Brexit Deal Assures Tariff-Free, but Not Frictionless Trade for Producers

The post-Brexit trade deal provides long-awaited assurance for E.U. olive oil producers, but the new trading reality will be far from business as usual.
By Clarissa Joshua
Jan. 4, 2021 05:56 UTC

After years of painful nego­ti­a­tions, Brexit has finally become a real­ity, with a trade deal agreed between the European Union and the United Kingdom at the eleventh hour.

The fact that a deal was reached and rat­i­fied is a relief for E.U. exporters to the U.K. They will be exempt from tar­iffs, which would have been applied if the U.K. had defaulted to the World Trade Organization (WTO) rules.

The news is good in the sense that there are no fixed tar­iffs for the United Kingdom import­ing oils from the European Union.- Rafael Pico Lapuente, exec­u­tive direc­tor, Asoliva

Rafael Pico Lapuente, the exec­u­tive direc­tor of the Spanish Association of Olive Oil Exporting, Industry and Commerce (Asoliva) told Olive Oil Times, the news is good in the sense that there are no fixed tar­iffs for the United Kingdom import­ing oils from the European Union.”

While there are no changes to tar­iffs this does not mean it is com­pletely busi­ness as usual as some changes to the process of trad­ing goods will occur, as was expected.

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According to the European Commission, As of 1 January 2021, cus­toms rules required under E.U. law will apply to all goods enter­ing the cus­toms ter­ri­tory of the E.U. from the United Kingdom, or leav­ing that cus­toms ter­ri­tory to the United Kingdom.”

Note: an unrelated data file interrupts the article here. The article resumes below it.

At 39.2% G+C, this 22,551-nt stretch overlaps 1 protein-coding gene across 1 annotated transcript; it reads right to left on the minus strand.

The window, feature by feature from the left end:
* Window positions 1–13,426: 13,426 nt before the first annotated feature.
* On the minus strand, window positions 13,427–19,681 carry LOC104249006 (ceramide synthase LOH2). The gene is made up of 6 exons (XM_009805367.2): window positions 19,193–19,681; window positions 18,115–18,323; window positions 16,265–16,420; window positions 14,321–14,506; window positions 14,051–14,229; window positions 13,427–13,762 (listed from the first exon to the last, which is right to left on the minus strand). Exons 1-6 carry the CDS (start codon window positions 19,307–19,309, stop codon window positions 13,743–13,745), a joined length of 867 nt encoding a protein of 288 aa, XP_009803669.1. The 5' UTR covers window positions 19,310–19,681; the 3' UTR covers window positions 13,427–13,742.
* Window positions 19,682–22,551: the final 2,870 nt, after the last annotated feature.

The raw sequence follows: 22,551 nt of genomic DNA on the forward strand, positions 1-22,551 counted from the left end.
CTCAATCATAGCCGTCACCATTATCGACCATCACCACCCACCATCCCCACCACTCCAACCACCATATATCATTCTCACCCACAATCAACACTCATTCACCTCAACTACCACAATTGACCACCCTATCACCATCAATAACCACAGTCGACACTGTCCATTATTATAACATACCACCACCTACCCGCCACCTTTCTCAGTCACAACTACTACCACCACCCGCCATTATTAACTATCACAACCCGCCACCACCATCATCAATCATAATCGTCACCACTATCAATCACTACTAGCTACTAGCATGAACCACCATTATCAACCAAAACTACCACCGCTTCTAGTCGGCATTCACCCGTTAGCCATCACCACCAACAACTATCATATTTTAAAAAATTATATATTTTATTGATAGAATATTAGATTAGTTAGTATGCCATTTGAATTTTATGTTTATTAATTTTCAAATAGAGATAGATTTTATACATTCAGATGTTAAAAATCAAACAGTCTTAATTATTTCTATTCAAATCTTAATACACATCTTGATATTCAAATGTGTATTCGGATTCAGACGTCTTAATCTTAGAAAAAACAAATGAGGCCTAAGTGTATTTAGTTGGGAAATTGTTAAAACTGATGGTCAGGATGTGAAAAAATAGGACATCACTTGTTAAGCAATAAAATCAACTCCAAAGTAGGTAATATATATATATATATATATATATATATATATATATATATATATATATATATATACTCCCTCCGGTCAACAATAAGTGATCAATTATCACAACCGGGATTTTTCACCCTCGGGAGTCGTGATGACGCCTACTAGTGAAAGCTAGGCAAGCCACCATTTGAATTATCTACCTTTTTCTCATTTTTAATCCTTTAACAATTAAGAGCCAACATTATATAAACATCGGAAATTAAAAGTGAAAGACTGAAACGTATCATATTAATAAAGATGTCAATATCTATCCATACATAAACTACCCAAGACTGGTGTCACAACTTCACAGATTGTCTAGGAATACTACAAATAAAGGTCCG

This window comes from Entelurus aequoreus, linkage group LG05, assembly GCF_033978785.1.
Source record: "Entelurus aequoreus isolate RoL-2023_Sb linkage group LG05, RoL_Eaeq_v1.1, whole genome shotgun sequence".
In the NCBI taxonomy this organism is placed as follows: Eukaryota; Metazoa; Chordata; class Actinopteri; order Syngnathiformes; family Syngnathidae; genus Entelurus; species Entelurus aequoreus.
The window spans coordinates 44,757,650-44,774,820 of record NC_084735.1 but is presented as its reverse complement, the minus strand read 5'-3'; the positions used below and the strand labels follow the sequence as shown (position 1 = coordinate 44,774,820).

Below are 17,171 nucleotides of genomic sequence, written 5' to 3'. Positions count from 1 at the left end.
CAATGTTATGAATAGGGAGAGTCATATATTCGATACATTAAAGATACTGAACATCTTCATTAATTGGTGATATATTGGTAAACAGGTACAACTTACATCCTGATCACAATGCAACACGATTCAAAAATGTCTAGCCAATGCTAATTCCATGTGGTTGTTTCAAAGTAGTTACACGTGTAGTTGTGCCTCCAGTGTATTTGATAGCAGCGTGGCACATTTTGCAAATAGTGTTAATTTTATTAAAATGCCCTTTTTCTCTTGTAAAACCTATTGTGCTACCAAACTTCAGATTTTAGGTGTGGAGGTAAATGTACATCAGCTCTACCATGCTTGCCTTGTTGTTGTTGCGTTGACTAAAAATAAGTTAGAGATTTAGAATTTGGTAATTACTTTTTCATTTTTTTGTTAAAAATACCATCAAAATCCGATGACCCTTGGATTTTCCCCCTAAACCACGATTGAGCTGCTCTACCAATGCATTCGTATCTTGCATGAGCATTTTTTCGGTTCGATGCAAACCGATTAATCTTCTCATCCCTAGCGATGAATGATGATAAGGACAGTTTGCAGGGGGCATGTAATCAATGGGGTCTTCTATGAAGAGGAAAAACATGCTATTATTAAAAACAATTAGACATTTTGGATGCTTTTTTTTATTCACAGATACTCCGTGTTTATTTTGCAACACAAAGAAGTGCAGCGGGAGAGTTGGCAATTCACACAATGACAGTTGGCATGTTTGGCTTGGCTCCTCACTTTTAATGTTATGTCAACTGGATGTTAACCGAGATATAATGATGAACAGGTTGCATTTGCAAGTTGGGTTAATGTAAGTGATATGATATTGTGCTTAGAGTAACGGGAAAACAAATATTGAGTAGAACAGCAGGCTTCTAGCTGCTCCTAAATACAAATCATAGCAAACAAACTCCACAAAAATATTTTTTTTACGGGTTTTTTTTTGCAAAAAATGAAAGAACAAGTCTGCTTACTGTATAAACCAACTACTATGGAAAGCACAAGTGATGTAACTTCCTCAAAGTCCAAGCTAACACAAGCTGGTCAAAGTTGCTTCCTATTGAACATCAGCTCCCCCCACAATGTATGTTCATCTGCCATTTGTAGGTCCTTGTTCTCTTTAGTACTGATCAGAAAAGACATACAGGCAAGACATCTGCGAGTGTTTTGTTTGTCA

Even though there is a trade deal, goods traded between the E.U. and the U.K. will be sub­ject to reg­u­la­tory com­pli­ance checks. This will mean addi­tional paper­work, such as cus­toms dec­la­ra­tions, and this adds an extra layer of com­plex­ity for importers and exporters.

The United Kingdom became a third coun­try like any other, in which it will be nec­es­sary to do all the doc­u­men­ta­tion and export require­ments from Spain and the European Union to the United Kingdom for imports from third coun­tries of all doc­u­men­ta­tion and phy­tosan­i­tary cer­tifi­cates that until now there was no need to do,” Pico Lapuente said.

One issue this poses is a delay to goods being processed and cleared through cus­toms. It is a risk but one that should improve with time.

According to the Trade and Cooperation Agreement pub­lished by the U.K. gov­ern­ment, both par­ties will work towards the fur­ther sim­pli­fi­ca­tion and stan­dard­iza­tion of the data and doc­u­men­ta­tion required by cus­toms and other agen­cies.”

At the begin­ning of every­thing, there will always be a small delay in the clear­ance of ship­ments made to the United Kingdom because you will have to hire cus­toms agents. Also, in the United Kingdom importers will have to process all the nec­es­sary doc­u­men­ta­tion for imports at their cus­toms,” Pico Lapuente said. However, he does not believe it will be a big prob­lem.

In any case, Spain has sent olive oil mer­chan­dise in advance to the United Kingdom, to mit­i­gate any poten­tial issues.

In terms of com­pe­ti­tion and changes to the mar­ket, the U.K. has already struck up new trade deals with some coun­tries and there will no doubt be more agreed this year.

We are care­ful to see how the exports of other pro­duc­ing coun­tries that do not belong to the European Union evolve because they will not have tar­iffs and the rest,” Pico Lapuente said. We will adapt with­out a major prob­lem.”

Meanwhile, Cristina Stribacu, an olive oil pro­ducer in Kalamata, Greece, told BBC News, We are afraid if our prod­uct becomes very expen­sive, maybe the higher prices will influ­ence the sit­u­a­tion and peo­ple will choose not to have pre­mium olive oil in their diet. However, I want to be very pos­i­tive and opti­mistic that the appetite for healthy food will not change in the U.K.”

Overall, the mood is pos­i­tive. While there will inevitably be some minor delays as the tran­si­tion to the new process takes place, hav­ing the trade deal secured with no tar­iffs is a big vic­tory for both sides.


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